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This review is running so late that I probably should’ve just skipped it entirely, but I did watch True Blood season six when it originally aired, so I do have some brief opinions on the subject. Here’s a brief rundown of what worked and what didn’t for the show’s penultimate season. Warning: spoilers.

 True Blood: Season Seven
Things season six gets right:
  • Rutger Hauer is great as Sookie (Anna Paquin) and Jason’s (Ryan Kwanten) long-lost faerie uncle, Niall Brigant. Brigant ends up being mostly useless character (he’s tossed into a dimensional void pretty early on), but his disheveled, ‘been there, done that’ attitude is an effective antidote to the usual Cirque du Soleil strip club faeries we’ve seen in the series so far.
  • Alexander Skarsgård is fantastic. He’s always been great, but his character, Eric, is the one element that has really grown since the first season. Anti-heroism fits him perfectly and I hope his post- True Blood career flourishes (he’d make a hell of a superhero).
  • Vampire Tara (Rutina Wesley) fits in with the series better than non-vampire Tara has since season two. I actually found myself looking forward to her scenes, rather than cringing, because I knew I’d be in for several minutes of whining.
  • The werewolf/shapeshifter subplots don’t completely crush the momentum. Alcide (Joe Manganiello) was still more interesting in the early seasons when he was a bigger part of the super-plot, but his reinstatement as a hero figure is certainly welcome. Sam the shapeshifter (Sam Trammell) is still a lame Pollyanna, of course, but his interactions with Alcide help.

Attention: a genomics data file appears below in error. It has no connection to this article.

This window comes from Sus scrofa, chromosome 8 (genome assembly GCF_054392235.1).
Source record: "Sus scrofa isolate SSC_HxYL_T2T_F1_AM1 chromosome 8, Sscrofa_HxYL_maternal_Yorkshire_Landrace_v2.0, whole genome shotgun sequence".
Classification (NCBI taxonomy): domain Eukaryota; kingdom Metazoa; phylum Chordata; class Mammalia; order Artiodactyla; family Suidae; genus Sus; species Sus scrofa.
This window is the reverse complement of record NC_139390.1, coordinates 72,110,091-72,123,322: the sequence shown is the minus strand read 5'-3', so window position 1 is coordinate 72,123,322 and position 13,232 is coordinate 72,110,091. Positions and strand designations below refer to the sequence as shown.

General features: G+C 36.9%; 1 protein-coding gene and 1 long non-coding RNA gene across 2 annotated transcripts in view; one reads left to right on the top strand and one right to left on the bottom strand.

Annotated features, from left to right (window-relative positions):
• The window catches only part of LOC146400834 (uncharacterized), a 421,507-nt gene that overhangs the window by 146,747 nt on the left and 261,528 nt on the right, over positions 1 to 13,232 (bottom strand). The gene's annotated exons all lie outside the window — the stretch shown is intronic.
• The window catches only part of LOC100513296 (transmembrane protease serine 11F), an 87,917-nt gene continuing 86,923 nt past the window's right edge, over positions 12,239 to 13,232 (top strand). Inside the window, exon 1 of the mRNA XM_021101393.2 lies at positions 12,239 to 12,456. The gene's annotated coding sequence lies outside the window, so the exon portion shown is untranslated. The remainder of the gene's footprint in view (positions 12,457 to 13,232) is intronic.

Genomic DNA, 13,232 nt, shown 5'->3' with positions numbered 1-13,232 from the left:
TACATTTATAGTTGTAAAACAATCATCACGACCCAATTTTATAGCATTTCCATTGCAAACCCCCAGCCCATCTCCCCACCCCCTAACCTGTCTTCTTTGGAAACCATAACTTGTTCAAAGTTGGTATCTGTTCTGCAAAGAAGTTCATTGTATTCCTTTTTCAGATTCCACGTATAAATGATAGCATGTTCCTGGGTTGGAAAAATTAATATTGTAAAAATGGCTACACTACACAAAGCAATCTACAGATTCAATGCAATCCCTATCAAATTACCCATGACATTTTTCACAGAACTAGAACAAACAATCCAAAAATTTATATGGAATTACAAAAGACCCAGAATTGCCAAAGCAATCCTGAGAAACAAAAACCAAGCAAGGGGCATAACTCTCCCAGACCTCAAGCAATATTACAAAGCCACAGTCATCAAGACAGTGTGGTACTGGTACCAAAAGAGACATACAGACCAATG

• The Bellefleur cousin subplots are possibly the best they’ve ever been. Andy’s (Chris Bauer) trials with his surprise faerie children run a successful gamut from funny to tragic, when Bill’s ward Jessica (Deborah Ann Woll, another series standout I hope catches on after the show ends), is overcome with hunger and murders all but one of them. Terry’s (Todd Lowe) journey from suicidal tendencies to salvation and, eventually, an inevitable death is among the most genuinely tragic sendoffs a True Blood character has ever been given.
  • Sarah Newlin (Anna Camp) and Ms. Suzuki’s (Tamlyn Tomita) knock-down, drag-out girl-fight is spectacular. When a show is as gory as True Blood, it’s easy to be jaded and even bored with the violence. Episode eight’s extended battle, which ends in a stiletto heel finishing move, reminds us how fun graphic bloodshed can be.

 True Blood: Season Seven
Things season six gets wrong:
  • Season five ended with good guy Vampire Bill (Stephen Moyer) drinking Lilith’s blood and being reborn as some kind of vampire demigod. I assumed that he was poised to be season six’s big bad, but I guess the writers prefer to maintain the status quo. Evil Bill would’ve been more interesting than a more emotionally tortured Bill.
  • The lack of a standout big bad is actually intriguing, given the show’s formulaic history, but none of the season’s major threats are particularly interesting.
    • Warlow/Ben Flynn (Rob Kazinsky) is an ancient vampire with faerie power. He’s basically the True Blood equivalent to the godlike villains that show up in comic books when writers need to find a threat for Superman. Yet, because it’s True Blood, Warlow is kind of whiny and, of course, wants to marry Sookie.
    • Governor Truman Burrell (Arliss Howard) fills the space of a typical heavy-handed political metaphor. He’s amusing, but the writers appear to lose interest in him the same way they lost interest in Christopher Meloni’s character last year.
    • Returning villain Sarah Newlin is the best of the season’s major threats, but is still woefully underwritten and clearly biding time before she’s murdered.
  • Had season six been the end of the series I would’ve been satisfied by the way things are wrapped up. The last half of the final episode closes loops nicely and might’ve worked as a relatively happy ending. But then a new threat arrives and we’re thrown back into familiar territory.

 True Blood: Season Seven